BY Brandon Voss
July 20 2009 11:00 PM ET
As sloshed septuagenarian lounge singer Kiki Durane of the Tony-nominated performance duo Kiki & Herb, Justin Bond earned international acclaim for his impassioned, intensely ironic covers of popular songs. Since retiring his Kiki wrinkles in February 2008, the 46-year-old Shortbus star has now shifted to songwriting for his debut solo EP Pink Slip (an acoustic five-song sampling of a planned full-length album), arranged and conducted by fellow "trans-fabulous" songstress Our Lady J. Getting dolled up for a one-night-only concert and release party on Wednesday, July 22, at New York's Highline Ballroom, the self-proclaimed "performance-activist" talked to Advocate.com about transgender tribulations and how he stays as hip as Debbie Harry.
Advocate.com:You've been called just about everything in the media when it comes to descriptions of your sexuality, but I've gathered from reading your blog that you dislike such labels. If people are going to label you whether you like it or not, which label would you prefer?Justin Bond: God, I think about that every day and I have the hardest time coming up with an answer. But I guess you can just call me a "trans-fabulous performance-activist."
Is the hyper-feminine self-portrait you created for the Pink Slip cover an idealized version of yourself?That portrait was done based on a photo of me at the Drag March in New York maybe seven or eight years ago. It's not an idealized version of myself now, but it's a portrait of an idealized self I would've had as a teenager. It makes me think of that line from Grey Gardens: "You see me as a woman. I see myself as a little girl." [ Laughs ] When I was young I drew portraits of women all the time so that I could put makeup on them because I was forbidden to wear makeup. Once I was able to wear my own makeup, I stopped drawing for years and years. Now that I've taken it back up, I still think it's really more about the makeup than the drawing.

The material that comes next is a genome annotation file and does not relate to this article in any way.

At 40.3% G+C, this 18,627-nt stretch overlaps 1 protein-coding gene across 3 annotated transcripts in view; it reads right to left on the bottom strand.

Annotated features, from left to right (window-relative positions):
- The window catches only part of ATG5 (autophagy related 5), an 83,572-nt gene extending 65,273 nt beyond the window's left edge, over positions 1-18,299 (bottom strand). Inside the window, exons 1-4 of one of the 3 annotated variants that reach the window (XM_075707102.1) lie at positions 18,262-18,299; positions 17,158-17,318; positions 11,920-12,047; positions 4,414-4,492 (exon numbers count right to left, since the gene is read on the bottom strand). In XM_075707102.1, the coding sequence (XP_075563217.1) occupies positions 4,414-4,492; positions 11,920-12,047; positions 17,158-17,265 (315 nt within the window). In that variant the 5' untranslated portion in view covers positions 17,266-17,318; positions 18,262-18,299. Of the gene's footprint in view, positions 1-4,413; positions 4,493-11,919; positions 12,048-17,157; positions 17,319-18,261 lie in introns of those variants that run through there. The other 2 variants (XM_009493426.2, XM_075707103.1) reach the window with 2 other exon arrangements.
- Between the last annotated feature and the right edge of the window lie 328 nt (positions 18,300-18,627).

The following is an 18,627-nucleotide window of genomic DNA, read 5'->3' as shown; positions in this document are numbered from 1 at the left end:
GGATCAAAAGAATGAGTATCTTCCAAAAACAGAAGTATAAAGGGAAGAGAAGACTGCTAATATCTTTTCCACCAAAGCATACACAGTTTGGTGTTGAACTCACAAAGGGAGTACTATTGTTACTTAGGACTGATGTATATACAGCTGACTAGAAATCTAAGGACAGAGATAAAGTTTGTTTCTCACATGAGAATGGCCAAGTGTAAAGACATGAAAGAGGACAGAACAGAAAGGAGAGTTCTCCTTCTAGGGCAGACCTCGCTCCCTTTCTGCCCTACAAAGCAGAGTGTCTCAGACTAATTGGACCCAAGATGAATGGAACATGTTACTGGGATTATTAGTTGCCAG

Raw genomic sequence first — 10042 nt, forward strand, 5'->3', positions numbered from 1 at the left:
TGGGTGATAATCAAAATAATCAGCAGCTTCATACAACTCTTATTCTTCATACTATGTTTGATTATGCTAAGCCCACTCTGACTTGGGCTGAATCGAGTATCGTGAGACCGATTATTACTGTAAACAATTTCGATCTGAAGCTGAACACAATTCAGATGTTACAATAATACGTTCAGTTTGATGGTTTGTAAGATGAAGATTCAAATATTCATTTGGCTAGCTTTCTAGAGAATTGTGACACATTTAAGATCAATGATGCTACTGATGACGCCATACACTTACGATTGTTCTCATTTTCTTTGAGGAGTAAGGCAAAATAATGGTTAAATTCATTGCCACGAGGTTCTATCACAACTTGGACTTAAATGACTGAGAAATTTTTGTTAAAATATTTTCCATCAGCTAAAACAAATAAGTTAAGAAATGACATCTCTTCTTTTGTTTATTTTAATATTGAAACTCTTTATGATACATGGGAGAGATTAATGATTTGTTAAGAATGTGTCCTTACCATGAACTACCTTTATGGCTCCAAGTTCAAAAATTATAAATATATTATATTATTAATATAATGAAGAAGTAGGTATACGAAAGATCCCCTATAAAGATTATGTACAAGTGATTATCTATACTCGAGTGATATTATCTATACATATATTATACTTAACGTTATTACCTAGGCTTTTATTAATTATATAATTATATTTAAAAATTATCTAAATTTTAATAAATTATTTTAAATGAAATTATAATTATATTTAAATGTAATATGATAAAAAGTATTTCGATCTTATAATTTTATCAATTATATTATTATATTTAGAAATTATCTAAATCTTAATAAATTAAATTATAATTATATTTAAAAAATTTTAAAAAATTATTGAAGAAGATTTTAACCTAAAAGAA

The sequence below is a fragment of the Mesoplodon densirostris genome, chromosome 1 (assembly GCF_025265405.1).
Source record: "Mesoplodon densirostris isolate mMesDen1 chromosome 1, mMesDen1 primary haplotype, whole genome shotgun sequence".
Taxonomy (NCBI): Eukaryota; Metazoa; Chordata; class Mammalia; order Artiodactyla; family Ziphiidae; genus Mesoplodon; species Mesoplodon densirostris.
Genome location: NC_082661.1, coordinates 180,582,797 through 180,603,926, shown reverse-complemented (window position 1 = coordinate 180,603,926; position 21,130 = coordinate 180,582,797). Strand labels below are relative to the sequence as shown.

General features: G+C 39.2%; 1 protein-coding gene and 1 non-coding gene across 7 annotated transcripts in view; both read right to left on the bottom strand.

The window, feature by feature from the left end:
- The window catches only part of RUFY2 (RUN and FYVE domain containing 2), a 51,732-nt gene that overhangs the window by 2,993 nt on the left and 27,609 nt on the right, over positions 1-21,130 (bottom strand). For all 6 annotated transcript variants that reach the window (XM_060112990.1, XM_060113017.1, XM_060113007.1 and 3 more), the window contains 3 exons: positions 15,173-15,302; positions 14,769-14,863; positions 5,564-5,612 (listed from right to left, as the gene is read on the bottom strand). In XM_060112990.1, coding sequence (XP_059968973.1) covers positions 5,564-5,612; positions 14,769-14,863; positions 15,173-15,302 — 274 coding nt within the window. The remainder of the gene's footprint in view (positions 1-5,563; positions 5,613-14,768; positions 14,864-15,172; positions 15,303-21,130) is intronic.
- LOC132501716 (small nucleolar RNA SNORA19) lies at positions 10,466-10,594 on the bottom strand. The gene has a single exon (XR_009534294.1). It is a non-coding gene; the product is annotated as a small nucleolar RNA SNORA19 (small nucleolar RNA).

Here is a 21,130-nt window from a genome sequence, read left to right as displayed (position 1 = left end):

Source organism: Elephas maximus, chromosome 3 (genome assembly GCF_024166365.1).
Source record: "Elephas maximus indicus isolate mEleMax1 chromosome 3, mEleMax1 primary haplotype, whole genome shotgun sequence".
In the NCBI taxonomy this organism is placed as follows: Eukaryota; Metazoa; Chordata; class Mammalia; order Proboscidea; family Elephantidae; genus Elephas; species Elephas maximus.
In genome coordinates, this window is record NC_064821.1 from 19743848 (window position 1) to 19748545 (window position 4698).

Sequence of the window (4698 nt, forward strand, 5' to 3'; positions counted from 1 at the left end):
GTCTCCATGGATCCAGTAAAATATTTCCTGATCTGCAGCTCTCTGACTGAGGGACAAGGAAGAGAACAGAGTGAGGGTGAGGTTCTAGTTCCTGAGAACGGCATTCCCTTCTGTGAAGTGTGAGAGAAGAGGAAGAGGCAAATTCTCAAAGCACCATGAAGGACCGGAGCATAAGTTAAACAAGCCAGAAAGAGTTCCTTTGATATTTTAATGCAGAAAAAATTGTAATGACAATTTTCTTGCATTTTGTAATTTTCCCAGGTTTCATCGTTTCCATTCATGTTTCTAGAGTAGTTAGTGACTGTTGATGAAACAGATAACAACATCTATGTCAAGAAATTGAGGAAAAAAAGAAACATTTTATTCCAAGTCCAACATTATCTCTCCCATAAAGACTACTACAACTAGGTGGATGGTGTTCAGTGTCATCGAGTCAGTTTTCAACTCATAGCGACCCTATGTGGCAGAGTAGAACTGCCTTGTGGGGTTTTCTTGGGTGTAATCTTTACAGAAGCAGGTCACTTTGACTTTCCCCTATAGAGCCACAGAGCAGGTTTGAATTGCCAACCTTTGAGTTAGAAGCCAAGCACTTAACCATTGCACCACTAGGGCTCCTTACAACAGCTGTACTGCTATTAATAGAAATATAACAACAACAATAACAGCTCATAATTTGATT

Is there an underlying theme running through Pink Slip ?I guess the four original songs come from my pagan queer world view, which is about placing value on nature and the nature of nature -- our nature as people and how we relate to each other. It's interesting to me how we relate to ourselves within the context of a world that's so full of material things. We're witnessing the decline of capitalism and trying to figure out where to place our energy, our focus, and our passion. That's really heavy, I guess. [ Laughs ] Basically, the themes are nature, love, and connectedness.
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